At the turn of the millennium Africa experienced a period of strong growth that would soon lead to the “Africa Rising” narrative. For almost a decade and a half global commodity prices soared, alongside Chinese demand, and African resource-rich economies saw their export bills rocket.
But by mid-2014 oil and other commodity prices began to fall and immediately placed a strain on African current accounts and local currencies. A period of economic slowdown began – most noticeably for resource-rich nations. For example, major oil-exporter and Africa’s largest economy, Nigeria, went from GDP growth of 6.3% in 2014, to 2.7% in 2015, to an estimated 2.3% this year. Likewise, South Africa – a major exporter of platinum and iron ore – saw growth fall from 1.5% in 2014 to a predicted 0.6% this year.
And for the first time in 20 years the International Monetary Fund (IMF) expects sub-Saharan Africa’s growth to fall below the world average this year.
The continent’s waning growth has made its way onto panel discussions at the 2016 World Economic Forum on Africa, held this week in Kigali, Rwanda. One discussion, dedicated specifically to the topic, saw Winnie Byanyima, executive director at Oxfam International, share her views on the matter. Here are the highlights.
It’s not about quantity, it’s about quality
Byanyima argued that too much attention is given to the figure of growth and not enough focus is placed on whether that growth is bettering the lives of the population.
“I think the right question is whether this growth is creating jobs. Is this growth raising the standard of living of all our people? It’s the quality of the growth that is key here.”
She highlighted that Africa’s previous high growth figures generally did not translate into social development.
“Nigeria is the best example of that. Between 2003 and 2009 the country had a positive figure of growth, but the number of poor people increased. And in fact, except for 10%… the rest of the population’s share of national consumption declined. It tells you that growth is there and it’s being captured by a few, but the majority is being left out.”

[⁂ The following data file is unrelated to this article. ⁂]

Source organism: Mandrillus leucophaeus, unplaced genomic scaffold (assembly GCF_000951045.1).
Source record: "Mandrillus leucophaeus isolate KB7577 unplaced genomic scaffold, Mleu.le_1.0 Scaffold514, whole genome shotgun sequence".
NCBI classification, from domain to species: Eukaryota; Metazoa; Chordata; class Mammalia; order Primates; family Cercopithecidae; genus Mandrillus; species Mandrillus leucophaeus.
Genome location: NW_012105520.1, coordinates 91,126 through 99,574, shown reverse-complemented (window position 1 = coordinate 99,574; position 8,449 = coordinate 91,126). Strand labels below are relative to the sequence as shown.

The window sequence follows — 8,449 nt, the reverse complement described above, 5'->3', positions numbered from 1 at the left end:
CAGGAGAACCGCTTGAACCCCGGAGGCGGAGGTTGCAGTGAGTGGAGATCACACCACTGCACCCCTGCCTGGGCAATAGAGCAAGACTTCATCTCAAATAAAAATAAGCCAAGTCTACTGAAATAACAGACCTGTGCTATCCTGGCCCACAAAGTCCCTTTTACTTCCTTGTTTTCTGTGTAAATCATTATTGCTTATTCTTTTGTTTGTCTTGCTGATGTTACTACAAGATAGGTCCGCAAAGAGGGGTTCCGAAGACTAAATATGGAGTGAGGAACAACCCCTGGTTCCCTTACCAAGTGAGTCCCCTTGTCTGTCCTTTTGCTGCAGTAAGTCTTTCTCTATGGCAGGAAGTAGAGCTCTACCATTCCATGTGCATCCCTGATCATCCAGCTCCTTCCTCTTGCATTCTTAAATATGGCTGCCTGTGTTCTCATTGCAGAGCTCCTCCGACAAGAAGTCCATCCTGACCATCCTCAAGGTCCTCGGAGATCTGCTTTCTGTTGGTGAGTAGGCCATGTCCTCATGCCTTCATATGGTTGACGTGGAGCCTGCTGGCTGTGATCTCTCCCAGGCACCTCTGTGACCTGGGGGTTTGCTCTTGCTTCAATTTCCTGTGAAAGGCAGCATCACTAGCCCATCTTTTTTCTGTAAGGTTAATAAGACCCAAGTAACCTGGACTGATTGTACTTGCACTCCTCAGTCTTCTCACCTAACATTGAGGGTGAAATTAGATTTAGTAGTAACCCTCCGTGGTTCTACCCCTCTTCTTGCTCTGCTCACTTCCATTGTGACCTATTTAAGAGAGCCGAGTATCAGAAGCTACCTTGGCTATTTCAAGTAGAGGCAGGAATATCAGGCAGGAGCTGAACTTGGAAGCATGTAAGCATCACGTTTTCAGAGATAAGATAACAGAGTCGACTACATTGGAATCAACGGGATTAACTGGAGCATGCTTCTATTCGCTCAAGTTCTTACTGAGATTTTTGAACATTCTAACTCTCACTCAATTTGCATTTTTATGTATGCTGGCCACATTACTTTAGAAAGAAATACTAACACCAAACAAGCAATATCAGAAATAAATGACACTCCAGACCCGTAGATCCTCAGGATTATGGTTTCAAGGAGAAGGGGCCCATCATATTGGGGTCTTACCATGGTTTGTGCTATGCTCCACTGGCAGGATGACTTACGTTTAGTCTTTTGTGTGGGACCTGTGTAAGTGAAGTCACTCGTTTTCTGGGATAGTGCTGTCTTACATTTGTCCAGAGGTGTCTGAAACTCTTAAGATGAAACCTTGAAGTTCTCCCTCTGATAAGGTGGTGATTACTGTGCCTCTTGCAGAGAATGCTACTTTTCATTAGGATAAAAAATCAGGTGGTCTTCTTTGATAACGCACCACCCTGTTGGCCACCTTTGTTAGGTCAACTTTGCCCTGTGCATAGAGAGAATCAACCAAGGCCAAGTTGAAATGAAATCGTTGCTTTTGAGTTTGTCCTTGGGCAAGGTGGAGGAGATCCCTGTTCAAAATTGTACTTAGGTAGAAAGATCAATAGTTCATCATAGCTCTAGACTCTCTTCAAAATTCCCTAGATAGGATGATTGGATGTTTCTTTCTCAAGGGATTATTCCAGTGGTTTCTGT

She added that African economies can do more to translate economic growth into development.
“The IMF likes to compare Mozambique with Vietnam because in the last 10 years they have been achieving almost the same levels of high growth. With that growth Vietnam has been able to create two million jobs in industry. Mozambique [created] 160,000 only. In addition… Vietnam has created millions more jobs in agriculture by modernising it and increasing the productivity mainly of small-scale farmers. So this growth – which we had – we did not spend well. That is the truth,” she emphasised.
“If you take a country like Equatorial Guinea – it has the same per capita income as Spain. It is as rich as Spain but it has a child mortality rate as low as Burundi’s. It’s shameful for us.”
Revenue can be found in taxation
Byanyima believes African economies can still develop today, despite facing slowing growth and shrinking budgets. Rather than cut expenditure on health and education, she argued governments should increase revenue through stronger taxation.
“Africa is losing a lot of money untaxed. The figures are glaring; they are horrible to see… Our recent research showed in Kenya that these tax incentives to foreign firms, which actually pressure governments to lower and lower tax rates, make Kenya lose US$1bn every year – that is our estimate,” she continues.
“So if we can rein in on harmful tax competition and tax dodging, there would be more resources to put in our people. By 2025 we will have a population that is below the age of 25. We are the most under-educated continent in the world. What will these people do with no skills?”
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